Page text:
This is a nice blog post on the benefits of self-describing code (and the dangers of verbose or misleading comments).
This talk from GDC 2015 contains a lot of programming ideas that are useful beyond games. In some ways I prefer it over Acton’s infamous Acton’s infamous CppCon 2014: “Data-Oriented Design and C++” talk because it simply presents examples of effective programming with evidence, rather than worrying about ideology (not that there isn’t a place for that […]
These are very charming and informative (if you can get past the initial rage they inspire in anyone who’s put together an Ingolf before).
In a continuing tradition of enjoying free, old-yet-great videos on the internet, this keynote from GDC 2010 is a great overview of how players react to different design approaches. This is mostly explored in broad terms, but Meier gives examples from his experience. The main takeaway may be that players given options often don’t make fun […]
In a TED talk, Romero (who has changed her name since the 2012 presentation) discusses how she realized games can teach us about the empathic experiences games can provide. This is mostly a very condensed version of a GDC panel from 2010 in which she discusses how she first began making board games. While these […]
This article from The New Yorker casts games as a means to escape, but not in the usual, pejorative sense. From the trouble they have getting new Western releases to the eerie relevance digital weapons have to their lives, it’s difficult to imagine. It’s also a chilling reminder that the game one person berates in Youtube […]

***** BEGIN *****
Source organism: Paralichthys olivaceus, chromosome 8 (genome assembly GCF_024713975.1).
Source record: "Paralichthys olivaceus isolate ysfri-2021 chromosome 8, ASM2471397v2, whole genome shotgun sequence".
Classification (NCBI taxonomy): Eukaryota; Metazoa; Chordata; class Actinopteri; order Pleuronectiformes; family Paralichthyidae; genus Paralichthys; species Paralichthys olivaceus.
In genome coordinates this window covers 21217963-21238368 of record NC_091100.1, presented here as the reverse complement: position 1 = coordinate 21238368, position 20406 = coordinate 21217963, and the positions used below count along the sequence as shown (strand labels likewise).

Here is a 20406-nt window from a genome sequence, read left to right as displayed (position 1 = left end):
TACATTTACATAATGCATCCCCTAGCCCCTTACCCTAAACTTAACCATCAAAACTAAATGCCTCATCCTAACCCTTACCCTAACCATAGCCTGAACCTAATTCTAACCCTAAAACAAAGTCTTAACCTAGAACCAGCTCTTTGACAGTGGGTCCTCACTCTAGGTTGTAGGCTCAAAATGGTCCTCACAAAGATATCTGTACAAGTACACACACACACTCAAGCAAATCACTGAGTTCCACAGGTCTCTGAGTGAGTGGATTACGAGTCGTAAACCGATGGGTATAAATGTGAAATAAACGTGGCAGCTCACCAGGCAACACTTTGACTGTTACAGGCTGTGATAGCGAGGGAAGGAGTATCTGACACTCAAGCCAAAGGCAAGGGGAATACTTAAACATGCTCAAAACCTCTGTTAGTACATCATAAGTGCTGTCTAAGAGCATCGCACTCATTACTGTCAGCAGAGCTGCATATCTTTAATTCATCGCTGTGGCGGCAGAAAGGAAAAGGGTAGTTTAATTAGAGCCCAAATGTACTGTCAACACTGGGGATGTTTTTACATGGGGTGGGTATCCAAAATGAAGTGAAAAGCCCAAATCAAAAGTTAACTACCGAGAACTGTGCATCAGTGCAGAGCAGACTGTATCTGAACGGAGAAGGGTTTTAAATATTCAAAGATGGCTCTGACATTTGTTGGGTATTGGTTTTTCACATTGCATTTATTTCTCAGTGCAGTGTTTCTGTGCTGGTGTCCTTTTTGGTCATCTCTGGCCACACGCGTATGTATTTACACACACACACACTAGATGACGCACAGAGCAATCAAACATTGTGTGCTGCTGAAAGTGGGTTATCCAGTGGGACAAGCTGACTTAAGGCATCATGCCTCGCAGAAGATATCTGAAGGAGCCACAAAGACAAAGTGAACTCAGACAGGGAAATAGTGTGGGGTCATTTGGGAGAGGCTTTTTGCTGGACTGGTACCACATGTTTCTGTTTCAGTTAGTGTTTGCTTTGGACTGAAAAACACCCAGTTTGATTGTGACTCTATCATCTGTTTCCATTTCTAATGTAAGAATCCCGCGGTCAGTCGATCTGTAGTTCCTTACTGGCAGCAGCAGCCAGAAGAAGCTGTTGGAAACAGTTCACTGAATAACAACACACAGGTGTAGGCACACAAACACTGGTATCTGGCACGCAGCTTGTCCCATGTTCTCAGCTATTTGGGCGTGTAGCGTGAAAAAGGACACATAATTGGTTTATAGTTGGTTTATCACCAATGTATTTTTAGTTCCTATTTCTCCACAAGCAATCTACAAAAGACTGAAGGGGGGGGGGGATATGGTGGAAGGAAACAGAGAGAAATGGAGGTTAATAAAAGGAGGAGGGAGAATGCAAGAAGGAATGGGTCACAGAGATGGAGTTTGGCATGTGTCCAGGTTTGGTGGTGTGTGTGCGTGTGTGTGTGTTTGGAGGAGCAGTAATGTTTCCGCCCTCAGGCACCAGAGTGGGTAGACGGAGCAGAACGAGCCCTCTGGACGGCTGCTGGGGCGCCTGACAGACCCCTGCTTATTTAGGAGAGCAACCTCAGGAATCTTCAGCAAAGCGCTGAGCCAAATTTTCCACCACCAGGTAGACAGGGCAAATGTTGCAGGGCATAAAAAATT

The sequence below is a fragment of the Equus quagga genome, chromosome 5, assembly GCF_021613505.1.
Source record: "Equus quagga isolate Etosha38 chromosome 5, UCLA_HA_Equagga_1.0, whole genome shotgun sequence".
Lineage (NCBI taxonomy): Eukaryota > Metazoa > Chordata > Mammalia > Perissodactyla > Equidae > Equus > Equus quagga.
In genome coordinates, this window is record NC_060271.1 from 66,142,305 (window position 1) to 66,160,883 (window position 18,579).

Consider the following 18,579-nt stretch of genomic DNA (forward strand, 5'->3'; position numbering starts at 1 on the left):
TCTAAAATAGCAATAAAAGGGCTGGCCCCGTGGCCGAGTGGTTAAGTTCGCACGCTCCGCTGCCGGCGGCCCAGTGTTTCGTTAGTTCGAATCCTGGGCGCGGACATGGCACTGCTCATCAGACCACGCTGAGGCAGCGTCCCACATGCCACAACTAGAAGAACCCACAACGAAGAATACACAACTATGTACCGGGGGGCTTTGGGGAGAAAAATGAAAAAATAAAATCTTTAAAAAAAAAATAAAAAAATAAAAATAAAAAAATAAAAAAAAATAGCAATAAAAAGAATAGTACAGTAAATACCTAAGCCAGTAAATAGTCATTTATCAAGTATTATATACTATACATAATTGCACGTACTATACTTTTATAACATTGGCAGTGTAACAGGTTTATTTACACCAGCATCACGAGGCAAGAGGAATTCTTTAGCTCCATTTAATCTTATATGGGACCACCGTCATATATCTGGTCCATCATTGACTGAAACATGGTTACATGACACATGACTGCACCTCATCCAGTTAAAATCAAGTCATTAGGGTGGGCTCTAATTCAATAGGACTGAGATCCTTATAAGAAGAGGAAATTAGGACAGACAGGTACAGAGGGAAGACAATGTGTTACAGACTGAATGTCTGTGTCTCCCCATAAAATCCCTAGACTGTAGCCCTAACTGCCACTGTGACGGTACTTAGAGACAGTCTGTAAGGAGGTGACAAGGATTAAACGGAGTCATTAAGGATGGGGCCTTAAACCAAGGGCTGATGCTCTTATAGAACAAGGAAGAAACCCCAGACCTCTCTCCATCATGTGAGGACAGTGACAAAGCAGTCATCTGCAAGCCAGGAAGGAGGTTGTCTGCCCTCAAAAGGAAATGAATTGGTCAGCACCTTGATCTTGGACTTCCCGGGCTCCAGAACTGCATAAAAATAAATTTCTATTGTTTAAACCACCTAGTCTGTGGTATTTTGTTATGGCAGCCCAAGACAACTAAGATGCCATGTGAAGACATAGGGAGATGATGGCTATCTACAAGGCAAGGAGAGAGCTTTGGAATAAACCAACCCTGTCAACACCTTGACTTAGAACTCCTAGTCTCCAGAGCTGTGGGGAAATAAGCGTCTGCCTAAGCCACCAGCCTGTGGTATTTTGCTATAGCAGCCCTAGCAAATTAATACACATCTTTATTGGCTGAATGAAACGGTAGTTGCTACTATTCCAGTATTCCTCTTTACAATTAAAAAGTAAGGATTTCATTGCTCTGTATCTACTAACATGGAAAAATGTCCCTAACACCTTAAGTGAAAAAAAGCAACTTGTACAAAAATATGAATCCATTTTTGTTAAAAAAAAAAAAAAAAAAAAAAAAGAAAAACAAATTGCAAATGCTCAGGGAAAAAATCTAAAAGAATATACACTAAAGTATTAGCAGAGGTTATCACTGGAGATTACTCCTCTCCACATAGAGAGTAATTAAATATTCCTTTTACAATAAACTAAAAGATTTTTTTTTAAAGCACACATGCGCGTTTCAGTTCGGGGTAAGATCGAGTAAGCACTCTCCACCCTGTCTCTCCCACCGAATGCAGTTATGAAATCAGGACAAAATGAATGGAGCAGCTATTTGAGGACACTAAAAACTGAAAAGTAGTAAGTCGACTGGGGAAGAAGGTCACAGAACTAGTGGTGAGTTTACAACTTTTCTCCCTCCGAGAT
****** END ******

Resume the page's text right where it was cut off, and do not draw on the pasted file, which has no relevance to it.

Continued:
Pretty cool article from Polygon. Dance Central is a blast on its own, but as a role-play experience it gives players an environment where they can have fun doing something or acting in a way that might otherwise be uncomfortable. Experiences where just enough rules are provided to prevent you from feeling silly are common in […]
This is fairly old news, but it’s new to me, basically. Sacrilege is a short game made with Twine by a writer for lots of things who seems pretty swell. More importantly, it contains ideas that games usually don’t touch. Obligatory warning about language and sexy/very unsexy themes, and potentially triggers.
Anthony Burch (Borderlands 2 writer) has a review of Papers, Please that really nails the game’s unique take on morality. The game’s premise may sound mundane and boring, but this is really an example of a game whose mechanics inform the player’s experience…in a way that makes you lay on the floor and reassess humanity.